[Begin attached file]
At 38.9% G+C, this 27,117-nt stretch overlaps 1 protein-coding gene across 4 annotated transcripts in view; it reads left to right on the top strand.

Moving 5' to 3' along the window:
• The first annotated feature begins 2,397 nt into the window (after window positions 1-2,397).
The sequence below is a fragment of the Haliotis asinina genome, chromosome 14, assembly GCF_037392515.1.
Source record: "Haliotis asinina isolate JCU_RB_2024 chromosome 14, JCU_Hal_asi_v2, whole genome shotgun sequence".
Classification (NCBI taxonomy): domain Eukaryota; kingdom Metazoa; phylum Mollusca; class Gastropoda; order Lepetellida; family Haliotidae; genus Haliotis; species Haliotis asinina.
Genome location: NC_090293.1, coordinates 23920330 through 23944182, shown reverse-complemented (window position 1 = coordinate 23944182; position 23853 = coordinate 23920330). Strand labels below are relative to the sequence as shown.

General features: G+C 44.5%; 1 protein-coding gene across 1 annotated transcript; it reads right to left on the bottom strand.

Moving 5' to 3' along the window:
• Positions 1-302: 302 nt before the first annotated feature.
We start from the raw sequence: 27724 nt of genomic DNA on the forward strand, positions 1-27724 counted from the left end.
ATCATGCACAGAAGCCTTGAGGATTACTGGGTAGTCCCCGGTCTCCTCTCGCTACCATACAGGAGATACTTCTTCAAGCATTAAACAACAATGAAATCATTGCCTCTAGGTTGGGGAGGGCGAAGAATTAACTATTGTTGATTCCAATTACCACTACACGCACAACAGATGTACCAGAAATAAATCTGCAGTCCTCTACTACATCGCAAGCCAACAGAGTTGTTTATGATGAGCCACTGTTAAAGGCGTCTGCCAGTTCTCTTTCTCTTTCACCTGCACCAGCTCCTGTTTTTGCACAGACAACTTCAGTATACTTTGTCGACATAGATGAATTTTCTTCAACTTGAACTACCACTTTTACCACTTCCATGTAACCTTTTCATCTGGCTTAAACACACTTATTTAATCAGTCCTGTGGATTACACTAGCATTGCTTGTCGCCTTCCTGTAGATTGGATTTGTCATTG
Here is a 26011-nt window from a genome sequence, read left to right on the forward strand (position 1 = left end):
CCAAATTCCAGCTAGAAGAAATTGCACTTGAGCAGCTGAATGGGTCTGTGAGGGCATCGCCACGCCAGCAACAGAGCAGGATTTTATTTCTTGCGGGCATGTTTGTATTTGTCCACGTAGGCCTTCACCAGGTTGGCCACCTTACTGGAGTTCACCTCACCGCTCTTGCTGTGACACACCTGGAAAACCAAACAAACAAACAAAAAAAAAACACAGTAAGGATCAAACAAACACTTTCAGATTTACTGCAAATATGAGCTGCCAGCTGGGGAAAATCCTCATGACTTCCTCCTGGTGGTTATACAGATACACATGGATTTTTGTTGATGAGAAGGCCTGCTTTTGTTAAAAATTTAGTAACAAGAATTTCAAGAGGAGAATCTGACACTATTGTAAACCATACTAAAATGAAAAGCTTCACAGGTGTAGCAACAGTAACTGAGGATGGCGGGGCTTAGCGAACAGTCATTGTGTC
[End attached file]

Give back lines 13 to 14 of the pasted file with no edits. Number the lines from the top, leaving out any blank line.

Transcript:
Here is a 26011-nt window from a genome sequence, read left to right on the forward strand (position 1 = left end):
CCAAATTCCAGCTAGAAGAAATTGCACTTGAGCAGCTGAATGGGTCTGTGAGGGCATCGCCACGCCAGCAACAGAGCAGGATTTTATTTCTTGCGGGCATGTTTGTATTTGTCCACGTAGGCCTTCACCAGGTTGGCCACCTTACTGGAGTTCACCTCACCGCTCTTGCTGTGACACACCTGGAAAACCAAACAAACAAACAAAAAAAAAACACAGTAAGGATCAAACAAACACTTTCAGATTTACTGCAAATATGAGCTGCCAGCTGGGGAAAATCCTCATGACTTCCTCCTGGTGGTTATACAGATACACATGGATTTTTGTTGATGAGAAGGCCTGCTTTTGTTAAAAATTTAGTAACAAGAATTTCAAGAGGAGAATCTGACACTATTGTAAACCATACTAAAATGAAAAGCTTCACAGGTGTAGCAACAGTAACTGAGGATGGCGGGGCTTAGCGAACAGTCATTGTGTC